21:21 And so what we did there, we actually took a bunch of attributes and put them into three different buckets, because even though– and we used PCA and some other things here to do some dimensionality reduction, but we were trying to understand– even though we have 100 doctors, we really only needed like 20 to be speakers, right? This is a very rare disease, again. We don’t need a lot of speakers around the country, so how can we narrow it down from that predicted 100 to a better even 20? So we had a couple levers that we wanted to be able to pull here. You might want speakers for different reasons. For example, in one area you might want the speaker to definitely have a high patient count. You want somebody who knows the patients. You want someone who understands that patient space. And so that would be this clinical bucket here. You’d want somebody who’s really high within the clinical space, versus maybe I’m a sales rep and I’m trying to choose a speaker for my next speaker program and I’ve had five speakers bail on me because they just don’t know who I am, then maybe I want someone who is high on this client relationship. So someone that I already know, someone who’s in the space that I’m a little bit more familiar with, who knows our product, who wants to speak with us. Maybe that’s all I really care. It’s like, who of the top 100 speakers do we already have a relationship with so that I know that they will say yes when I ask, right? And then on the influence side of things– a lot of this came from some of the stuff in the graph as well, but it’s, who’s influential in this space? Outside of just my client and outside of just the number of patients that they have, are they writing a lot? Are they involved in panels or on boards?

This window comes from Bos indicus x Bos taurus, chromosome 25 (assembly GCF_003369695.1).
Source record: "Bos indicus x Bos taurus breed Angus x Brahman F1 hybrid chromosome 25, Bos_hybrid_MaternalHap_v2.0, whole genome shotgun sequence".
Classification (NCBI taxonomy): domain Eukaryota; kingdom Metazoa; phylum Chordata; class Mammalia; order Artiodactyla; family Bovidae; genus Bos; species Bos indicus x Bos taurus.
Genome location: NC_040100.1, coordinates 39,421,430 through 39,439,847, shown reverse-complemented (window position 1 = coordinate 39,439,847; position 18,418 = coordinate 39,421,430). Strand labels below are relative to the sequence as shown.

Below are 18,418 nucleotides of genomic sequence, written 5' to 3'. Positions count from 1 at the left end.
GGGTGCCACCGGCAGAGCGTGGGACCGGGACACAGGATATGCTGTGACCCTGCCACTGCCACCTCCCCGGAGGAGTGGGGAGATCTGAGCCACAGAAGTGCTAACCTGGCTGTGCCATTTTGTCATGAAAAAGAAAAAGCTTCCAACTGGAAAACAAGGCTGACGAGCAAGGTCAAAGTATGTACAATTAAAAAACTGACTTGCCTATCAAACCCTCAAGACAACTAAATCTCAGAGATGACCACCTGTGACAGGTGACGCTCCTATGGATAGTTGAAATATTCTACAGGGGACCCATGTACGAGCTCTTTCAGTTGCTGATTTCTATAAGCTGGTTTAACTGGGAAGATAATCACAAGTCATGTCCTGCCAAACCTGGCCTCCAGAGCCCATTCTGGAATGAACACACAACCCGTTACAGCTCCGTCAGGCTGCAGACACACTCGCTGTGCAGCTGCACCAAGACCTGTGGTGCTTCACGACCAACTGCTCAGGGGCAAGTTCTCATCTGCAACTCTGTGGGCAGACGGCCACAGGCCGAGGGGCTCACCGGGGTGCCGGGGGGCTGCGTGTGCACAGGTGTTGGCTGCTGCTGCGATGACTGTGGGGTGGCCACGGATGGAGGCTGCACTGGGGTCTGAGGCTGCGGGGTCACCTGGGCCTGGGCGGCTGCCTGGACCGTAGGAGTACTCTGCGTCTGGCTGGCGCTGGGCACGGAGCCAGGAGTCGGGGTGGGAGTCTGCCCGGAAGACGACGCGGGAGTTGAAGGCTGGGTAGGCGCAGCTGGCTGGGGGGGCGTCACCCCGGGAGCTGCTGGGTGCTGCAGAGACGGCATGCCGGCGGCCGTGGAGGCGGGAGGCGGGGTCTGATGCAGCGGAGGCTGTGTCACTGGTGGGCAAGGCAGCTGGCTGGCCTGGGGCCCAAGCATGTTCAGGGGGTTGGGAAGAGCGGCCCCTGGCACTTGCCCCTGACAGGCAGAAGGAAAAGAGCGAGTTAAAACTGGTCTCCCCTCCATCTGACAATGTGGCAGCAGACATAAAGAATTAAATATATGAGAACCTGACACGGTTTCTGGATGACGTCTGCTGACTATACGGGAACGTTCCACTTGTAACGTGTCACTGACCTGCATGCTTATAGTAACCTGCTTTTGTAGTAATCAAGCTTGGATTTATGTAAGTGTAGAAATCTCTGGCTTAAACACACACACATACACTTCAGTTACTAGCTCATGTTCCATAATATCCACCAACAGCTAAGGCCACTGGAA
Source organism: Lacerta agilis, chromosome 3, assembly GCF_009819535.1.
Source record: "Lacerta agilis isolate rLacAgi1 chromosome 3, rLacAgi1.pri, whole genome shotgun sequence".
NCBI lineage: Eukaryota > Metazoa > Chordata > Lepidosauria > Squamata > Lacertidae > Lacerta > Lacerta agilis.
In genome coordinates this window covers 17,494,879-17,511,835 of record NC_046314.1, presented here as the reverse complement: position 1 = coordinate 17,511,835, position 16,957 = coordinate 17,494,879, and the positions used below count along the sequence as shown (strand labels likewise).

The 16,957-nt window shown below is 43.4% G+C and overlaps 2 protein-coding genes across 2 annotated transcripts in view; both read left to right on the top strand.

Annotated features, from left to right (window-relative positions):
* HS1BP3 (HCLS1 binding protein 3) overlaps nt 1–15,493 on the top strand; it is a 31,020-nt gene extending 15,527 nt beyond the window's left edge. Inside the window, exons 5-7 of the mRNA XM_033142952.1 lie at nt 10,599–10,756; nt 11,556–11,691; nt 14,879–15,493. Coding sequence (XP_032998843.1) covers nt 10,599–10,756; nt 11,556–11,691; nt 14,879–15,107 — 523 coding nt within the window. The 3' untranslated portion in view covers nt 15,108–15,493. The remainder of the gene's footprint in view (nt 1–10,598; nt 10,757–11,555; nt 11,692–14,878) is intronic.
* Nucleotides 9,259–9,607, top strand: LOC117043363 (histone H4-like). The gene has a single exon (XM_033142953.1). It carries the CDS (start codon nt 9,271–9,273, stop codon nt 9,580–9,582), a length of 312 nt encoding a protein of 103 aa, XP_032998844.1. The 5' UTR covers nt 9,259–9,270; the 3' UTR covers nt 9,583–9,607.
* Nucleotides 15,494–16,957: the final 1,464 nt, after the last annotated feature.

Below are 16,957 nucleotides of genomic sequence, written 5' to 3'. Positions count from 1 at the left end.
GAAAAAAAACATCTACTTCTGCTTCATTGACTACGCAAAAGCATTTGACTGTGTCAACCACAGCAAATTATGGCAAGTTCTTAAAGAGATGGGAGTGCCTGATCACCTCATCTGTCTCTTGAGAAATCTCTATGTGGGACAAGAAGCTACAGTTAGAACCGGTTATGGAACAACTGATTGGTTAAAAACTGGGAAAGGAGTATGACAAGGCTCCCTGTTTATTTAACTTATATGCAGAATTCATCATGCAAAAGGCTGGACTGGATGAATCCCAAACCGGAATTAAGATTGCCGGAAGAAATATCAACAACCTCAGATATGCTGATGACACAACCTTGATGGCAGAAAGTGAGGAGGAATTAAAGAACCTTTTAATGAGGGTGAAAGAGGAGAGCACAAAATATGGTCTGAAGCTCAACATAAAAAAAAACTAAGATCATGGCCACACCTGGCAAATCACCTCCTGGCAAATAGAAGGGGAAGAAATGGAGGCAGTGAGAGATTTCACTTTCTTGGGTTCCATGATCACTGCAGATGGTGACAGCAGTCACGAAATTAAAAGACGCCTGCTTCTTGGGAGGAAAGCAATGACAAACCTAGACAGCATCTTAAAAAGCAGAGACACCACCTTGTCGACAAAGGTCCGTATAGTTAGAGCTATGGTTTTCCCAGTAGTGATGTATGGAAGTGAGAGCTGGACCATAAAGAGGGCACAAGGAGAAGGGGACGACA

22:53 And so these are three big levers that they wanted to pull, and we actually created a RapidMiner web app that was very, very simple, but it was a good way for us to deploy this type of interaction with the client. So different groups wanted speakers for different reasons, and so they’re able to come in here and just put in weights for the influence, for clinical, or the client interaction, and then a score is generated based off of that, and then they can– that score is sorted and then they can just download it and say, “Okay, I’m focused on someone who has a high patient count and that’s all I care about. This is the top people for me.” And it just narrows down that interaction. We built this as a web app just because the people that were using this were changing their minds a lot and asking us back and forth. We were like, “We’ll just give you this and you guys can play around with it,” is basically how it came out. And the RapidMiner web app was a really easy way for us to deploy that to them and give them that interactive piece. So finally, when we think about impact here and some lessons learned– so like I said, they have three new drugs coming to market in 2020, so this is now a very repeatable process, something that we’re going to take that first launch, learn from, learn what worked, learn what didn’t work, so that the second time around we’ll continue to iterate better. And it’s just that ease of now we have a plan, right? Before they were like, “Sure, doctors. That’s who we want to contact.” But it was like there was no focus there, right? And so now they have a good way to focus, a good way to interact with those people, and it’s just the reproducibility.